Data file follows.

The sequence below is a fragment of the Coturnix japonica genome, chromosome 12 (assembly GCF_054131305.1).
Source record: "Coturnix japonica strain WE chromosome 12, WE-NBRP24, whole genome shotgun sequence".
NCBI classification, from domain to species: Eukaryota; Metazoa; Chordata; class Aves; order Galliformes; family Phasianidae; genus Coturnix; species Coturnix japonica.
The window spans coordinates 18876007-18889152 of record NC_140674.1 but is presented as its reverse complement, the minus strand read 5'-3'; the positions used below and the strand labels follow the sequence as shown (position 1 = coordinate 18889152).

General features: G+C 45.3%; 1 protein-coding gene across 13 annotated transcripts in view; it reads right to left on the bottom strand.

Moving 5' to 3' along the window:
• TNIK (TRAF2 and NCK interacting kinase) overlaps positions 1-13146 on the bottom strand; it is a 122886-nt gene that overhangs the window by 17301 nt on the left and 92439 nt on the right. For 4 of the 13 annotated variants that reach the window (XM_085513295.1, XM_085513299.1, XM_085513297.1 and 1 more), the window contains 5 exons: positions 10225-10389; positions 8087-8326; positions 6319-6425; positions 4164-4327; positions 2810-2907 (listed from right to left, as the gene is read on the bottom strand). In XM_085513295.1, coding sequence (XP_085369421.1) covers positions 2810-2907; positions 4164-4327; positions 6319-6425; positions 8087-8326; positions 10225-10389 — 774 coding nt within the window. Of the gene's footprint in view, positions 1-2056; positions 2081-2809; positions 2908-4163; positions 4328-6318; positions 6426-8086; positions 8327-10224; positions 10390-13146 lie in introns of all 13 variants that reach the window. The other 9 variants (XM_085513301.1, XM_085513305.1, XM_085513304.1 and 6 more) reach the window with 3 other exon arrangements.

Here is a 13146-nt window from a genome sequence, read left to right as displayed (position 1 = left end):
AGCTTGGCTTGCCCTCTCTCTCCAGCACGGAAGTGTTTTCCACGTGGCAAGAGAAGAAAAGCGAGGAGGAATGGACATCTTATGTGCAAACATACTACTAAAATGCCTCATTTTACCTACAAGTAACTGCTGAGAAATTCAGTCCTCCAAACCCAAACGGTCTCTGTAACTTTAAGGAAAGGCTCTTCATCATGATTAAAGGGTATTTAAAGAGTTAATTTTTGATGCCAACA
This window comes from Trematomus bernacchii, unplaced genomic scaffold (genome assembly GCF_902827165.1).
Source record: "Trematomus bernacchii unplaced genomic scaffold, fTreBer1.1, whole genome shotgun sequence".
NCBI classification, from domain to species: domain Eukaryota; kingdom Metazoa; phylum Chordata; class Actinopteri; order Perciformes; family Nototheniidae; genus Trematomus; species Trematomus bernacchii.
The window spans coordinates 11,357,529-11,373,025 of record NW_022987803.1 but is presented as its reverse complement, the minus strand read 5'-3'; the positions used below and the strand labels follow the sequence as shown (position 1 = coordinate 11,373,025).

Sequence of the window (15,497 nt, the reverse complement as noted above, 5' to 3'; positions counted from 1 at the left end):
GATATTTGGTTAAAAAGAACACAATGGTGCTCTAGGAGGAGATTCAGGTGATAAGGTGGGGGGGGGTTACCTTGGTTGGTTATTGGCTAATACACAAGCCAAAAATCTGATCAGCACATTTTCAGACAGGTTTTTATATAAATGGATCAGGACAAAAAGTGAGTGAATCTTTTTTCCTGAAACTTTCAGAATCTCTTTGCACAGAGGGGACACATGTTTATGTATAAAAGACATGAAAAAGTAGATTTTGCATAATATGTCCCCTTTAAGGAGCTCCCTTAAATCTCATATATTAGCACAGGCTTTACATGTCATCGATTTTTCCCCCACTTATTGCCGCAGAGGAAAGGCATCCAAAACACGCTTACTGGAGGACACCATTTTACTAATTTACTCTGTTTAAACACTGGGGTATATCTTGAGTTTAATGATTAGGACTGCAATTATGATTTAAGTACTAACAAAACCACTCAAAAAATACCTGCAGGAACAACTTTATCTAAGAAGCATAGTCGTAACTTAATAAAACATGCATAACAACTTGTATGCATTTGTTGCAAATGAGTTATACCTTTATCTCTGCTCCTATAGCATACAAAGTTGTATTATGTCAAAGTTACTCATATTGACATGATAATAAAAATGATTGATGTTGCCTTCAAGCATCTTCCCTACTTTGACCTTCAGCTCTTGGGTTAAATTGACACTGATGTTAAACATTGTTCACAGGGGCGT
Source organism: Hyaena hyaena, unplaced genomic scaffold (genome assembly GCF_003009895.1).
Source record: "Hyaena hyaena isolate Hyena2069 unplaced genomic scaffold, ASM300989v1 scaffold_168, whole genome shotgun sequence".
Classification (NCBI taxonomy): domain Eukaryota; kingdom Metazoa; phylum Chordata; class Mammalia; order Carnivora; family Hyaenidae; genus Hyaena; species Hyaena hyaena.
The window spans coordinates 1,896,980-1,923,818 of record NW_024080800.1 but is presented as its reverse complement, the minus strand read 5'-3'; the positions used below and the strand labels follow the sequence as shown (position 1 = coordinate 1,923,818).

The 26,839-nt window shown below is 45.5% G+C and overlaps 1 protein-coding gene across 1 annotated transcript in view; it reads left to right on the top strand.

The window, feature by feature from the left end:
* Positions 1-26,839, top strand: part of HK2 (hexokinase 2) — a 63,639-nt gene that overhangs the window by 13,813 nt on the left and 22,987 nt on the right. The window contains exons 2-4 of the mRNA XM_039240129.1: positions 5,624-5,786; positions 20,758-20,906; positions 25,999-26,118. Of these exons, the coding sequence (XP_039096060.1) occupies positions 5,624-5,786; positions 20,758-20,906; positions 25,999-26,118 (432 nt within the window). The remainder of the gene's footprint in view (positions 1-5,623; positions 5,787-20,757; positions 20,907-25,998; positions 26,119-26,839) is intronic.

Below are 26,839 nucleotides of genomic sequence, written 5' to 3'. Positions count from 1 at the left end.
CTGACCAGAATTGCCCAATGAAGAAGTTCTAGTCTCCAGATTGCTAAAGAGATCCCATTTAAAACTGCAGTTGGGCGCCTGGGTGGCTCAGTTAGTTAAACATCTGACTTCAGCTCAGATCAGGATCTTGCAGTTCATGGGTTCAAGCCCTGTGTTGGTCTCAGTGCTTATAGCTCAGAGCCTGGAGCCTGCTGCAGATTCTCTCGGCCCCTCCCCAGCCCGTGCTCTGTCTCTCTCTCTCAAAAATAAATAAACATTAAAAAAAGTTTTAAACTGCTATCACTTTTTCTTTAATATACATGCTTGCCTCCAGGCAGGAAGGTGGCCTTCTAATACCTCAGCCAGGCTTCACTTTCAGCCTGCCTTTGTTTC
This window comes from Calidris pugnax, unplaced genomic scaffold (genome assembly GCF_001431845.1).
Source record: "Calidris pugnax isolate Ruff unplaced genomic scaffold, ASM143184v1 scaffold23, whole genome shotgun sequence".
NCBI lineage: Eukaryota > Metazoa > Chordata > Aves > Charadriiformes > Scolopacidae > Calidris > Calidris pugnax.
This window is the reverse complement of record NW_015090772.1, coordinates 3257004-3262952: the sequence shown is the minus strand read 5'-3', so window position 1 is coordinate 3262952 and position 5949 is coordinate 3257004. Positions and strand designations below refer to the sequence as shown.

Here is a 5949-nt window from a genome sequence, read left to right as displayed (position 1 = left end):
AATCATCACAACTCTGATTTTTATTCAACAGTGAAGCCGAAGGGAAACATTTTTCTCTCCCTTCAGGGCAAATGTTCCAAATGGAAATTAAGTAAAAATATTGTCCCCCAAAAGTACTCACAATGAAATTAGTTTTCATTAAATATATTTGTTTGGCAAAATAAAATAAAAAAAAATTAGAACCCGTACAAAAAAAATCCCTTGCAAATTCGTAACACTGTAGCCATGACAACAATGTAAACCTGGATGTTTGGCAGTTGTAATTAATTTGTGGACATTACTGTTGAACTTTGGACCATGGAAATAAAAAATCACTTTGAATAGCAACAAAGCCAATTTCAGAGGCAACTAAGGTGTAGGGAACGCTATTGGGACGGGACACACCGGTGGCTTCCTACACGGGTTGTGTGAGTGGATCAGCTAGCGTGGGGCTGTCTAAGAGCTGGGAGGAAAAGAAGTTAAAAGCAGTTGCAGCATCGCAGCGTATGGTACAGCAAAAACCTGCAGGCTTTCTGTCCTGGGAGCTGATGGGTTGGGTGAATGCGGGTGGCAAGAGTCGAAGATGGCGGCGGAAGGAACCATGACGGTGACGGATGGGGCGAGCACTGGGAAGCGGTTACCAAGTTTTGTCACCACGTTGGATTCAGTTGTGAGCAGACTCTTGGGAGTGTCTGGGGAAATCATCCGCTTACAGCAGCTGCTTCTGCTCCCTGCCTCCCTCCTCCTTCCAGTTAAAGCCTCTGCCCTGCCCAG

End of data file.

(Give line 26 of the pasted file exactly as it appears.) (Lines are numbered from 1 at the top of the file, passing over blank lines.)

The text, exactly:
Source record: "Calidris pugnax isolate Ruff unplaced genomic scaffold, ASM143184v1 scaffold23, whole genome shotgun sequence".